The climb from Eskholme Pike to Castle Knott, in which we gained 230 metres of height over two kilometres of walking saw us losing visibility with every stride. At first we could see down into the Lune valley and even when we touched the 400 metre mark I could vaguely see down into the Barbondale to my right. If visibility had been better I may have been able to track my route on the high hills beyond Barbondale to the east, the great massif of Crag Hill, Great Coum and Gragareth. It had been a good day up there. Still, it was a good day up here, in the brooding cloud which was now enveloping us. It gives the walk the primeval feel I love when out on a wild walk. Anyway, as soon as we were walking in the restriction of thickening cloud Tim decided it was time for some gardening. "Gardening?" I asked. "Yes, I am attempting to create an new orchard. Should my son walk up here in a generation's time and find an apple tree then he could say.... my dad planted that". Then he took four apples from his backpack and them them, one to each cardinal point. Good lad. After the planting we came to and passed the small cairn marking Castle Knott before bottoming to a small dip at the head of Millhouse Gill and climbing again, this time for 130 continuous metres to the summit of Calf Top, highest point of the whole Howegill Head and Middleton Fell range. It was time for New Year's Day lunch.
After the sandwiches and Christmas Cake which Tim and I traditionally bring on the New Year's Day walk the four of us touched our first trig pillar of 2018, the one on Calf Top at 609 metres above sea level. Had we been Ordnance Survey engineers on a survey we would have had to hang around for quite a long time for their would be no sighting the in-sight trig pillars on neighbouring high ground any time soon. We could not even see 50 metres in front of us which made our skills in map reading and orientation useful. (Not withstanding I had my GPS unit plotted anyway!). And so, with our first upland climb of the new year bagged off the four man team turned to a course due west, heading from Calf Top to find the path leading off the fell from Calf Foot to Mill House. On the way we passed a small body of water not marked on the map which would not be disappearing anytime soon. Tarn, pool or puddle? Around here, just west of the trig pillar the terrain was wet, a wide area of soak providing the water source for the series of gills flowing from the fell to the Lune valley. Namely, north to south, these are Luge Gill, Wrestle Gill, Thirnbeck Gill, Millhouse Gill and Ashdale Gill.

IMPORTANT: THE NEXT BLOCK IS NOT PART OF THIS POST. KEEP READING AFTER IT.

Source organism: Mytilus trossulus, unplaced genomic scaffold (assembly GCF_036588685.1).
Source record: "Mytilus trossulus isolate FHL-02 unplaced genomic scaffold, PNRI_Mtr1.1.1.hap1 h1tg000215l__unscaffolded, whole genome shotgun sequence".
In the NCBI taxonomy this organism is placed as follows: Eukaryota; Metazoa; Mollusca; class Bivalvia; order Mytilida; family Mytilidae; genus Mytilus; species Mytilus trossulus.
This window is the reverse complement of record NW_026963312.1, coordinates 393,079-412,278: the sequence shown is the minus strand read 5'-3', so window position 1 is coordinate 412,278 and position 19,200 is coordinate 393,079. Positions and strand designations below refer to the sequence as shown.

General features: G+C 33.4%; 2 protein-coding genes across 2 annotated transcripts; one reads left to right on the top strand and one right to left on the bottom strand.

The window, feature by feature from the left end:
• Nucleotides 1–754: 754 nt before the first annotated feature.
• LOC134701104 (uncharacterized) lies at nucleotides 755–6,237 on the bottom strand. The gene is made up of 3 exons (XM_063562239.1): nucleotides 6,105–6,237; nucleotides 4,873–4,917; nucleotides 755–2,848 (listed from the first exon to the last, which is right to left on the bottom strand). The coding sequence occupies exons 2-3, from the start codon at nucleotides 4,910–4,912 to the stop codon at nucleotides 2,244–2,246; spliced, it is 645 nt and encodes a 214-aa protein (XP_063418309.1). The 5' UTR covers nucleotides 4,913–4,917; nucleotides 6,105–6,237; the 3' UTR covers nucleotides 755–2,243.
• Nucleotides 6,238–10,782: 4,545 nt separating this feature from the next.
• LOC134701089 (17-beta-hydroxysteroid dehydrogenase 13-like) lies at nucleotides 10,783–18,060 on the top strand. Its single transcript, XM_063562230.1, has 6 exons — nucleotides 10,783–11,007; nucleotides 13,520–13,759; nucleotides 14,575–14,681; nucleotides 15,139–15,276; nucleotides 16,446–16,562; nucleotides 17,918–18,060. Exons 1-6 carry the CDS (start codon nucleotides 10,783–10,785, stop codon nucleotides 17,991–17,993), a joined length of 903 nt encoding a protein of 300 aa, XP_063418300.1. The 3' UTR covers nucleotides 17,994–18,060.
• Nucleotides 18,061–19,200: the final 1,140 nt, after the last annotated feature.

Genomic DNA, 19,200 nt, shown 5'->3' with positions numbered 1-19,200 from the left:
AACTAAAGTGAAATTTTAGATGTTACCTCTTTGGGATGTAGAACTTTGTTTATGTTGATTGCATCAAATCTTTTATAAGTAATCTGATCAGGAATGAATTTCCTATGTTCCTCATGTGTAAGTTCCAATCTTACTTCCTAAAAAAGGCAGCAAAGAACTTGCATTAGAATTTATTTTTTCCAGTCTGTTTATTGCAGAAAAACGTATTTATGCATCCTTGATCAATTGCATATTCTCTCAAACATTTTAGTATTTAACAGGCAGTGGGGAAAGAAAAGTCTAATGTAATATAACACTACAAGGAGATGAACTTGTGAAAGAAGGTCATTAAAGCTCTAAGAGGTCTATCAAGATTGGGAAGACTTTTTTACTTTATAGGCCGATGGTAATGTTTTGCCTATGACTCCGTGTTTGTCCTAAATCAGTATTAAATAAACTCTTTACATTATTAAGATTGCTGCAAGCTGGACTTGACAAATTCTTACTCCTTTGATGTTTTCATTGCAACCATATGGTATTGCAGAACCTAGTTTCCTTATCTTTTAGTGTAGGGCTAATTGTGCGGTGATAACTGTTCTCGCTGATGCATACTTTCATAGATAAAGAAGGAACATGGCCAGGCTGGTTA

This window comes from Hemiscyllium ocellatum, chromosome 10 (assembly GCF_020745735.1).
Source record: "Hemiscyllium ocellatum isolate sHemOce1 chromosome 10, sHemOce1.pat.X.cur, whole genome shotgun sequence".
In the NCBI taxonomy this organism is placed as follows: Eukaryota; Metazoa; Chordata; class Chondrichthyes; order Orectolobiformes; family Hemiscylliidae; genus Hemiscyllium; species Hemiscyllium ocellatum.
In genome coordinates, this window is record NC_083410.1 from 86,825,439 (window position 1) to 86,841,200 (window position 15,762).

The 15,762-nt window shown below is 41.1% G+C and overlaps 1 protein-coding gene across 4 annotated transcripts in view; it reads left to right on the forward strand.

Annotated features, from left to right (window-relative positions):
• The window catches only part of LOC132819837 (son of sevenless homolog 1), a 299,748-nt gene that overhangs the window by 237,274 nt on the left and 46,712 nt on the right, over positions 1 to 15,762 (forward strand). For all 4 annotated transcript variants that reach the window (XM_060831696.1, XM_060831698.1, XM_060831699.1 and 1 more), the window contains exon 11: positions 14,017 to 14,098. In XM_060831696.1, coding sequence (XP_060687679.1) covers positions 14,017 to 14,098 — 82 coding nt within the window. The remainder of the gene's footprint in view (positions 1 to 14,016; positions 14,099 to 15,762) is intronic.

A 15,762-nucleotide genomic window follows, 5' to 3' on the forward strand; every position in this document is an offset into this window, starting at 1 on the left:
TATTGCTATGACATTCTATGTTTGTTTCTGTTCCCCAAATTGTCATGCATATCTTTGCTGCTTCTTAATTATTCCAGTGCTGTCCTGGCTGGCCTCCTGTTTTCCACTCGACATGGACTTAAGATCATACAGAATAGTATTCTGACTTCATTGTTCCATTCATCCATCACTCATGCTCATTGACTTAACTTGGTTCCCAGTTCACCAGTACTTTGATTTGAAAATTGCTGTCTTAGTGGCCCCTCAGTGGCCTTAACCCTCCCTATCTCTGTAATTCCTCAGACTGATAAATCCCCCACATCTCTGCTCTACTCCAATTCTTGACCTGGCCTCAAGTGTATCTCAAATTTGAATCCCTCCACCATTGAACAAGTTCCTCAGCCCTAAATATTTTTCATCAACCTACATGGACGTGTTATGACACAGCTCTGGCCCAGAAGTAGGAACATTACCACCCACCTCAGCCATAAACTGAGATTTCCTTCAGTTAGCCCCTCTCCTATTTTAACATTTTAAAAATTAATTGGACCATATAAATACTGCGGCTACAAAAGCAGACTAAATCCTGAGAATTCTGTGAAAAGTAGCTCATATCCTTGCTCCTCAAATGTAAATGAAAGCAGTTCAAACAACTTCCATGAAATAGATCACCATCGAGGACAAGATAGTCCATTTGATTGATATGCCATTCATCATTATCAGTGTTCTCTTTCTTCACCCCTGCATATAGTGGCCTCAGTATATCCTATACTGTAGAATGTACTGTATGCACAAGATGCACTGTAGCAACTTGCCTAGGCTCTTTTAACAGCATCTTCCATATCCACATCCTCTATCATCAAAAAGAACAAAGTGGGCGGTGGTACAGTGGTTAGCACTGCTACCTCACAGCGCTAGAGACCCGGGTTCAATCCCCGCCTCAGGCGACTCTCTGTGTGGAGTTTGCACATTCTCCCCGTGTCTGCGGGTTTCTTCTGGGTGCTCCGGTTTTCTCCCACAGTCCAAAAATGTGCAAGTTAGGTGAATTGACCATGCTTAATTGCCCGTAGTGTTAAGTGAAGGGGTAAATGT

The walk down was easy though steep at times. Getting out of the cloud and into the light was good though for as we emerged from the cloud we enjoyed fine views of the first afternoon of 2018 in the Lune valley. And it was a spectacular one as the first sunshine of the year was breaking through the cloud, like spotlights on a grand stage. And what stage could be better than this natural one. It was quite a sight to behold. After taking in the views for a while the four of us continued down and off Middleton Fell by way of the Millhouse Gill path to Mill House, the last habitation before the moor. The graft done, we four had fun chatting about nothing in particular and talking about grand walking plans for 2018 while ambling along the traffic free country road back into Barbon. "Cheers lads, that was a pleasure".